Moreno said “nobody likes the way [the City police] is being run, and it needs to change.” Moreno has previously indicated that he wants police officers who “violate people’s civil rights” to be fired, and wants “proven leaders” in leadership positions at the police force.

“We need to get our police department back to doing what they do best, and that’s protecting our community,” Moreno said. “We either have a rogue police department not following policy, or we have a police department falling policy perfectly.”

Thompson — a South Oakland resident — said he will also prioritize police reform if elected. He said he wants to disband the police union and fire all “bad” police officers.

A member of the audience asked if the candidates would support a “democratically elected civilian oversight board” over the police. The question asked said that this board would have powers over hiring, discipline, investigation and budgets.

Peduto said he agrees with this question at face value, but that this idea is re-stating the role of City Council. He then pointed to Act 111, which he said limits the City Council’s power. Act 111 of Pennsylvania says police and firefighters are not allowed to strike, and so disputes with union contracts or other matters go to binding arbitration.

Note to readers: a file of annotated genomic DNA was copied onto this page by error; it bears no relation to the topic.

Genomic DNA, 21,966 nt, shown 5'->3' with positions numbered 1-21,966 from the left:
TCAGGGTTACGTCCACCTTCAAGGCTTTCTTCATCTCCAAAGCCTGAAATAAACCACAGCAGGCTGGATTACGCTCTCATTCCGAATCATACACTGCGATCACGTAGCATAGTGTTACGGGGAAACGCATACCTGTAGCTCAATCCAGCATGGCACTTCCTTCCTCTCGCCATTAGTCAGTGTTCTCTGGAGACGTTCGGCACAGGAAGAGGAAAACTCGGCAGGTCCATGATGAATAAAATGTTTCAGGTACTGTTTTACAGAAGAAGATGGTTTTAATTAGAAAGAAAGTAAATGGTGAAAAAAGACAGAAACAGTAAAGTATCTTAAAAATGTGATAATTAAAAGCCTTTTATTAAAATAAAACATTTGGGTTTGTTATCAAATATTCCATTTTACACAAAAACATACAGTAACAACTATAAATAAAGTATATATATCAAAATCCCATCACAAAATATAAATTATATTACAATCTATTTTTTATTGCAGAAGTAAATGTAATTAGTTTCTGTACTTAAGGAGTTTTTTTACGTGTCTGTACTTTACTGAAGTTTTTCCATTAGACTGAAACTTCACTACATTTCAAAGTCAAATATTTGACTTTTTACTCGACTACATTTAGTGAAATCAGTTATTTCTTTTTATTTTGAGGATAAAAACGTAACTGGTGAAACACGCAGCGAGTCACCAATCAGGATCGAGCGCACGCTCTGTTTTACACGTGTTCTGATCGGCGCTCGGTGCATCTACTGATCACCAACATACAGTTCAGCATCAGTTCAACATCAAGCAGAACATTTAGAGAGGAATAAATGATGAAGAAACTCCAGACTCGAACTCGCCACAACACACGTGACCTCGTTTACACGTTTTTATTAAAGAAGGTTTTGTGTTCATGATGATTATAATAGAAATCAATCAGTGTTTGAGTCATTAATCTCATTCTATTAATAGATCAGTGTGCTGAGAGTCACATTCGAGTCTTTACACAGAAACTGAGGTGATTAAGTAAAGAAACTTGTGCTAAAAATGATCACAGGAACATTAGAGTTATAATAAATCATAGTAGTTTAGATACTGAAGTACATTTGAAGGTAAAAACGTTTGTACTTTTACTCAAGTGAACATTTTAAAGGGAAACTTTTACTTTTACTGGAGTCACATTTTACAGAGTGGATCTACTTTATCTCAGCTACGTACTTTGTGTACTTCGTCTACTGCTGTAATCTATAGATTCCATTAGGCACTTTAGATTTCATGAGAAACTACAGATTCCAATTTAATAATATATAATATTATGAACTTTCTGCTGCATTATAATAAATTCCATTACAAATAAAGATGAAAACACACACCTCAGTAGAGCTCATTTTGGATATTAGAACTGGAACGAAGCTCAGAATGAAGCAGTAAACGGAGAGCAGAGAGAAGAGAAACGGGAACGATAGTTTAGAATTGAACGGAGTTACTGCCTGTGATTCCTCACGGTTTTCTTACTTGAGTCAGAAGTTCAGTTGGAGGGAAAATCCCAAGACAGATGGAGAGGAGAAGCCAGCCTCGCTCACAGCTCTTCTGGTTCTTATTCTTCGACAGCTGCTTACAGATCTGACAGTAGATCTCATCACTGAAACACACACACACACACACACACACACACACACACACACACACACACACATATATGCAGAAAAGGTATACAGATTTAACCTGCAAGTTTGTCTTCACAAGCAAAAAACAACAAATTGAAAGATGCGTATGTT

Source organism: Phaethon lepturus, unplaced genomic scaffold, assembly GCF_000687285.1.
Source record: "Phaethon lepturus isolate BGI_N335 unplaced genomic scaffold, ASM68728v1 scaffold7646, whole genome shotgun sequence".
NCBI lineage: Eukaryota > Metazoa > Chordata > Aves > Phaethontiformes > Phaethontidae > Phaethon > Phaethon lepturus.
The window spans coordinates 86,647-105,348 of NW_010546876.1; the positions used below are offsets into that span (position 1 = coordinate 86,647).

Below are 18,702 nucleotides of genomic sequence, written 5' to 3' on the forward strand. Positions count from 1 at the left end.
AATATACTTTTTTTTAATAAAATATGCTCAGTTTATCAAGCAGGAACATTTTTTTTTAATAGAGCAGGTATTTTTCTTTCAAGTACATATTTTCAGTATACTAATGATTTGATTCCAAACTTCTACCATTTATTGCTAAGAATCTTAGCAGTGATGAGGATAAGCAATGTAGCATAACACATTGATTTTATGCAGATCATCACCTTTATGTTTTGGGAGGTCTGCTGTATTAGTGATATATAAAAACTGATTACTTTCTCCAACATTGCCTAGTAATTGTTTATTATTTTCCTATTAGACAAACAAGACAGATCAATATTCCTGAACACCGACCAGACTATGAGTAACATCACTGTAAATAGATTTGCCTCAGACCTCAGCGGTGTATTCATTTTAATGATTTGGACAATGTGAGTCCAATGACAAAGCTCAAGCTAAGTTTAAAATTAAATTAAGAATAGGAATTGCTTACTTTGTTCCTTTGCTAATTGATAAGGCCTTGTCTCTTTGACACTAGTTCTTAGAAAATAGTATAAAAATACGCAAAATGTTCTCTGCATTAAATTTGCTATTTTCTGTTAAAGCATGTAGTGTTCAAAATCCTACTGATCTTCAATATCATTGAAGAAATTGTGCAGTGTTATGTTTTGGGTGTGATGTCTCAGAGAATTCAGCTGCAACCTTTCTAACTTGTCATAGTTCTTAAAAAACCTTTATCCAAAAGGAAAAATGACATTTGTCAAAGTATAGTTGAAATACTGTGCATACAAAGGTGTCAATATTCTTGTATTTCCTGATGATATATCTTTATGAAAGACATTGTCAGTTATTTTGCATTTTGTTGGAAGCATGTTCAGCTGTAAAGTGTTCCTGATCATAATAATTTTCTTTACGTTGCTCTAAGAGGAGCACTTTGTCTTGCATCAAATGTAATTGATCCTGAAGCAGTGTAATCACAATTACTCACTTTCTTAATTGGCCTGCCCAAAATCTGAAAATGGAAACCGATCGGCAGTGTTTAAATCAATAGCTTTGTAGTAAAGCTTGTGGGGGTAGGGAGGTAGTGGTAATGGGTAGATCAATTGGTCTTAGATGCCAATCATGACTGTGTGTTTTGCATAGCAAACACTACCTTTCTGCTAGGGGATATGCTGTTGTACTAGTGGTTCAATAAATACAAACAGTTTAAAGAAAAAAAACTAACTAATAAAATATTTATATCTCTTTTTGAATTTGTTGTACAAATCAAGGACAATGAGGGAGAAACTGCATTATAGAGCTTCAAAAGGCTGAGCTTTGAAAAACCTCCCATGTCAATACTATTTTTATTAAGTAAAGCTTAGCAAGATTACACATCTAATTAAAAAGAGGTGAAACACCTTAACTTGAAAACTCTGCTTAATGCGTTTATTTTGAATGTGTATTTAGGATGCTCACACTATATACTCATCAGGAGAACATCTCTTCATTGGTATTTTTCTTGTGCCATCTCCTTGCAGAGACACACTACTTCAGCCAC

While Gainey said he would want to see the language of such a bill, he is in favor of such a board. He said “we can’t hide behind Act 111 and arbitration” in the face of unjust events. He then referenced a private Facebook group with Pittsburgh police officers that contained racist and transphobic content.

Thompson said it sounds “like a great idea,” while Moreno said he doesn’t see “how that would operate appropriately.” Moreno instead said the problem with the police is “confusion in our ranks” and a lack of leadership toward the police. He said police review boards, such as the Pittsburgh Citizen Police Review Board, are “abject failures.”

Another topic the candidates discussed is their ideas for how to use President Joe Biden’s proposed funding for infrastructure. Gainey said he would like the money to go toward improving the Department of Public Works with new equipment and technology, improving raw sewage runoff and toward beautification projects.

“We got a lot of vacant lots where the weeds are up to our hips,” Gainey said. “We got a chance to do some things that really beautify our neighborhoods — let our children see something beautiful.”